The watershed transform finds “catchment basins” and “watershed ridge lines” in an image by treating the image as a surface where light pixels are high and dark pixels are low. It is a powerful tool for solving segmentation problems in densely packed objects and other difficult images, such as an image of biological tissue or a container full of objects.
Using a watershed transform to solve a maze—that is, to find a path between the entry and exit points1—is a straightforward process, but it involves several steps. All the steps must be completed to get the best results.
To illustrate this process, we will use the
watershed function in Image Processing Toolbox™ to “solve” the maze (Figure 1).
The landscape (surface) of the maze image has two catchment basins. The solution path is the watershed between those catchment basins. Let’s compute the catchment basins produced by
L = watershed(I);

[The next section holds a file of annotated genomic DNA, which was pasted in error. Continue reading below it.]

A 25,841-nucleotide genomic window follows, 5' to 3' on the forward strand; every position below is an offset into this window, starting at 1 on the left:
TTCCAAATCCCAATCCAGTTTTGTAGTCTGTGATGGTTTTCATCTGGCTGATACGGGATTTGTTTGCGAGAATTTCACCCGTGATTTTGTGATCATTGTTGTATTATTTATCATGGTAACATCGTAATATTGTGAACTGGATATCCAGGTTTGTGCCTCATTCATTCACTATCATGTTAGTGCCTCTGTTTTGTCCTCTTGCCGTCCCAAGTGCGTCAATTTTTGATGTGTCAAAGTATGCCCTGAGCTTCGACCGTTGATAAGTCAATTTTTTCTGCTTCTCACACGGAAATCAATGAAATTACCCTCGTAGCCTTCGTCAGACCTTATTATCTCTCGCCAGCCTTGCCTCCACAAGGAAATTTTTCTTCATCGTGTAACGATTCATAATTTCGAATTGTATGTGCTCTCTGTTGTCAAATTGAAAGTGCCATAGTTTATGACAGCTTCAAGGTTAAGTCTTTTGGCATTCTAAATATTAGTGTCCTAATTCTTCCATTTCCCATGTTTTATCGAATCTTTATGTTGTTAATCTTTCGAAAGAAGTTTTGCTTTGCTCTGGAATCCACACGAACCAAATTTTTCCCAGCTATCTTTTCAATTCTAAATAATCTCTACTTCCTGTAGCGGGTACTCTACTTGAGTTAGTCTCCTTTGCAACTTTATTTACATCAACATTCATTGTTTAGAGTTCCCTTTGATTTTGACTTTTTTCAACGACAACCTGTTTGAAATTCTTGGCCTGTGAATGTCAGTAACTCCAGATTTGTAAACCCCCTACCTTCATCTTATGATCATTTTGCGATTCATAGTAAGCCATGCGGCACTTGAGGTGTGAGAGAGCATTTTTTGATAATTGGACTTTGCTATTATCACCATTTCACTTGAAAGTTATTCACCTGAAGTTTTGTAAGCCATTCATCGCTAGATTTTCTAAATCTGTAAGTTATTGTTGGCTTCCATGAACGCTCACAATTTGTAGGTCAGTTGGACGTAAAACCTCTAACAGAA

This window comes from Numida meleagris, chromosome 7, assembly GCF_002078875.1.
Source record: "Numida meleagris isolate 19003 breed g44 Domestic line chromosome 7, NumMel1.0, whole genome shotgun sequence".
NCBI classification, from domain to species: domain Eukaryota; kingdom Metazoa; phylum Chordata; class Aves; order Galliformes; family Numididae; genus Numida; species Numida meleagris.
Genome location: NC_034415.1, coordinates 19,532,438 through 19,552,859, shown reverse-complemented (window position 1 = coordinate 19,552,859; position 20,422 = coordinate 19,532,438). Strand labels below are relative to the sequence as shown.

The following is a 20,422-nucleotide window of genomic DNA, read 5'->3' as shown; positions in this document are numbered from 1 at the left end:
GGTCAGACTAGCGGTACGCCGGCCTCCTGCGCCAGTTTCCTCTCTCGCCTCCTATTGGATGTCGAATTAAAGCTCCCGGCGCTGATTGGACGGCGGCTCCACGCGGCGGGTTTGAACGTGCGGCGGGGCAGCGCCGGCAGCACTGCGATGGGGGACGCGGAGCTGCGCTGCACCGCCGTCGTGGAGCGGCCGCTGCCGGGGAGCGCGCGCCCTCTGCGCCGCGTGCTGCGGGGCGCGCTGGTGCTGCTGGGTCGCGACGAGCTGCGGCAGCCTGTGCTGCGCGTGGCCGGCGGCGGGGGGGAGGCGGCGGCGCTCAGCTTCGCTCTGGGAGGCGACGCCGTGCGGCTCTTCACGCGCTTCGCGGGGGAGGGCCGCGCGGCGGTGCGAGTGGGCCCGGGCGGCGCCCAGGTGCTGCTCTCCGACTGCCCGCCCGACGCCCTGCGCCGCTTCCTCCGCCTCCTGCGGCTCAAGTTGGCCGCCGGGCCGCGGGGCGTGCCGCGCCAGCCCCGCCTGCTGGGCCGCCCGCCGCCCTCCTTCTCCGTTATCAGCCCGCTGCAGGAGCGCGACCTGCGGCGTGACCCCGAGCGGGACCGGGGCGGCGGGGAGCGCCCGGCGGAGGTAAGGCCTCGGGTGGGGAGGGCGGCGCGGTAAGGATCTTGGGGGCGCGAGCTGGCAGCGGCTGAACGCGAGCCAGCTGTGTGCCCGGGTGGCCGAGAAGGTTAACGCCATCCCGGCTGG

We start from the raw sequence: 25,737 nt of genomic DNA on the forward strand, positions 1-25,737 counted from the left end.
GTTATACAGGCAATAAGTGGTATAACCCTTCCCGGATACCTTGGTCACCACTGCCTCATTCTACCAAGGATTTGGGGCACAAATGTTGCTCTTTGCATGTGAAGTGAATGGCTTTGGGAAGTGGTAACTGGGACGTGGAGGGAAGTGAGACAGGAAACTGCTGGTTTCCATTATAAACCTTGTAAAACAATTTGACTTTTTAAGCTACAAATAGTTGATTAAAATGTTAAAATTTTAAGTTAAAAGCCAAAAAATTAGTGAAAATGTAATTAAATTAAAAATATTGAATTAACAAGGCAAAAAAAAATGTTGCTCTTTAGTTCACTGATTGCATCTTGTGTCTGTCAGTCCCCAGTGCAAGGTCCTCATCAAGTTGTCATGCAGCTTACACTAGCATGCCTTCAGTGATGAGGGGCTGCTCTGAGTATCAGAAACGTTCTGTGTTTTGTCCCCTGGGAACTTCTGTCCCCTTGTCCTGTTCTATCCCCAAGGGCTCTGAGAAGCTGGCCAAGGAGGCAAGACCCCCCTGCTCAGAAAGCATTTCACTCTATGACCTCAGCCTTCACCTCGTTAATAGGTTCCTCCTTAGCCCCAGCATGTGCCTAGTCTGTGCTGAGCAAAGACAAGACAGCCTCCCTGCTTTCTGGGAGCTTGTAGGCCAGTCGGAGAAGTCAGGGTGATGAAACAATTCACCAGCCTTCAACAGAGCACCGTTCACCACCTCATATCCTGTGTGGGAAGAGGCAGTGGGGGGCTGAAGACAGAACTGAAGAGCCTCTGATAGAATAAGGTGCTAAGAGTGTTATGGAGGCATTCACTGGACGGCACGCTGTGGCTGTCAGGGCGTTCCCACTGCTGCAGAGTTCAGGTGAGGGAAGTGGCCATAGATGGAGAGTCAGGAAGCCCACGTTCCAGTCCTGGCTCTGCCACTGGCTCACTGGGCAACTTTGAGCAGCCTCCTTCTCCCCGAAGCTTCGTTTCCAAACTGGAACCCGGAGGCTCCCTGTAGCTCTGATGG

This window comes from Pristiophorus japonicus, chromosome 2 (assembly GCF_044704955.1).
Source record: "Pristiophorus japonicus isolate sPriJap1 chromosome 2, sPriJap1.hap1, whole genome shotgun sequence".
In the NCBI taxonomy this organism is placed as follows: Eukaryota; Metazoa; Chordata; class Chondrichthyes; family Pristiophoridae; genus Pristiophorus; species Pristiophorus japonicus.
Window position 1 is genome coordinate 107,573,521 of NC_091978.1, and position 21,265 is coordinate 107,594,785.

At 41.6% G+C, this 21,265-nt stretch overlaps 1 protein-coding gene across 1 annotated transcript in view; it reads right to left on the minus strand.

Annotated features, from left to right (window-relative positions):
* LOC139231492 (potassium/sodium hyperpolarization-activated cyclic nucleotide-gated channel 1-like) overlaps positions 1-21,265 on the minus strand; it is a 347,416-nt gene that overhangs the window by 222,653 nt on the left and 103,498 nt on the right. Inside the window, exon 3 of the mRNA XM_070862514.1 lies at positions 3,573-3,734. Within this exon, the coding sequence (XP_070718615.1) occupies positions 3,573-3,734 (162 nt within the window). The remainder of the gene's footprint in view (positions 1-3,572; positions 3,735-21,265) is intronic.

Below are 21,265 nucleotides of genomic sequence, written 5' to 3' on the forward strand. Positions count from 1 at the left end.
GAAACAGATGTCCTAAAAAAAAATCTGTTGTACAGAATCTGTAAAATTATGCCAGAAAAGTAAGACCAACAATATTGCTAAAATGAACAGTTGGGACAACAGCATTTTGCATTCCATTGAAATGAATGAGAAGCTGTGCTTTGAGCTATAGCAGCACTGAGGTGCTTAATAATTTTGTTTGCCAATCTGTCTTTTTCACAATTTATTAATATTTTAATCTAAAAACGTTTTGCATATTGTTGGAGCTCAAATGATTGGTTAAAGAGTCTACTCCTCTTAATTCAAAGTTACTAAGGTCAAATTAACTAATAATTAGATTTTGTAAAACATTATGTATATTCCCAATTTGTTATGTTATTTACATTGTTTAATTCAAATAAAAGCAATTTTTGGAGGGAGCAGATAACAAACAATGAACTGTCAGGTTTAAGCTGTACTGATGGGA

We can visualize the catchment basins using
imshow. The interface (boundary) between the two basins is the solution (path) to the maze.
At this point we have already solved the bulk of the problem. All we need to do now is extract the interface between the two basins.
First we create a new image, retaining only the original image region from one of the catchment basins (Figure 2).
L1 = L == 2; I1 = L1.*I; imshow(I1)
Next we use
watershed again to get catchment basins for this new image.
L2 = watershed(I1);
imshowpair we compare the new image to the original. We see in Figure 3 that the catchment basin in the new image has shrunk by roughly half the width of the maze paths (shown in green) compared with the same catchment basin in the original image.
Finally, we extract the path shown in green, which is the region where the two catchment basins differ.
img1 = L == 2; img2 = L2 == 2; path = img1 - img2;
imoverlay2 function we can visualize the path on the maze (Figure 4).
P = imoverlay(I, path, [1 0 0]); imshow(P)
The watershed transform is also useful for image segmentation. It can be applied to many images where traditional techniques fall short—for example, images where objects are densely packed, such as cells in a tissue sample. Any image where you can visually identify high or low intensity areas between objects will be a good candidate for watershed segmentation.
1We are considering only a "standard" or "perfect" maze that has one path from entry to exit.
2Available on the File Exchange